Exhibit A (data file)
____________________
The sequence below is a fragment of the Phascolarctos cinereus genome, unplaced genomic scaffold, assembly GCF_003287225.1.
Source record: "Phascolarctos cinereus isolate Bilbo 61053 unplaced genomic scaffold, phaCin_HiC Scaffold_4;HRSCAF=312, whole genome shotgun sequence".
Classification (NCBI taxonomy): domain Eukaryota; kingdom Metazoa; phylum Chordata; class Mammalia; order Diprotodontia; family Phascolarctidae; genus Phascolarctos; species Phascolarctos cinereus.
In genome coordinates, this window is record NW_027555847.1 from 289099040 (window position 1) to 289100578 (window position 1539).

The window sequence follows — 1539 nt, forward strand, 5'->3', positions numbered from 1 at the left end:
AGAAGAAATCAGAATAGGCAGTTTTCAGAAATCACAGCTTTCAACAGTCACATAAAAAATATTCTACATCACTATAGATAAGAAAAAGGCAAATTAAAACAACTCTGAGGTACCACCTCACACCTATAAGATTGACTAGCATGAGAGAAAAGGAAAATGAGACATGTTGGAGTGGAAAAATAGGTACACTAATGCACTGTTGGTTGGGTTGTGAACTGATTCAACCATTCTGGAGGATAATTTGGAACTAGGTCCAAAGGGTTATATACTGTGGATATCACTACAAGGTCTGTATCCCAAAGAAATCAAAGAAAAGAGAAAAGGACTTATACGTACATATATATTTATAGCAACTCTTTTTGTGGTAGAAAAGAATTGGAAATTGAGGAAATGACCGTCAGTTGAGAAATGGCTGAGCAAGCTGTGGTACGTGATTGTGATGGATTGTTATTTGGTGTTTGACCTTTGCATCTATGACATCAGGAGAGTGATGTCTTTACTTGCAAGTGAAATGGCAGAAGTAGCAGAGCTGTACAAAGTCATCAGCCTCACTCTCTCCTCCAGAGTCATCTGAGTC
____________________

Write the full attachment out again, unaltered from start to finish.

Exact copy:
The sequence below is a fragment of the Phascolarctos cinereus genome, unplaced genomic scaffold, assembly GCF_003287225.1.
Source record: "Phascolarctos cinereus isolate Bilbo 61053 unplaced genomic scaffold, phaCin_HiC Scaffold_4;HRSCAF=312, whole genome shotgun sequence".
Classification (NCBI taxonomy): domain Eukaryota; kingdom Metazoa; phylum Chordata; class Mammalia; order Diprotodontia; family Phascolarctidae; genus Phascolarctos; species Phascolarctos cinereus.
In genome coordinates, this window is record NW_027555847.1 from 289099040 (window position 1) to 289100578 (window position 1539).

The window sequence follows — 1539 nt, forward strand, 5'->3', positions numbered from 1 at the left end:
AGAAGAAATCAGAATAGGCAGTTTTCAGAAATCACAGCTTTCAACAGTCACATAAAAAATATTCTACATCACTATAGATAAGAAAAAGGCAAATTAAAACAACTCTGAGGTACCACCTCACACCTATAAGATTGACTAGCATGAGAGAAAAGGAAAATGAGACATGTTGGAGTGGAAAAATAGGTACACTAATGCACTGTTGGTTGGGTTGTGAACTGATTCAACCATTCTGGAGGATAATTTGGAACTAGGTCCAAAGGGTTATATACTGTGGATATCACTACAAGGTCTGTATCCCAAAGAAATCAAAGAAAAGAGAAAAGGACTTATACGTACATATATATTTATAGCAACTCTTTTTGTGGTAGAAAAGAATTGGAAATTGAGGAAATGACCGTCAGTTGAGAAATGGCTGAGCAAGCTGTGGTACGTGATTGTGATGGATTGTTATTTGGTGTTTGACCTTTGCATCTATGACATCAGGAGAGTGATGTCTTTACTTGCAAGTGAAATGGCAGAAGTAGCAGAGCTGTACAAAGTCATCAGCCTCACTCTCTCCTCCAGAGTCATCTGAGTC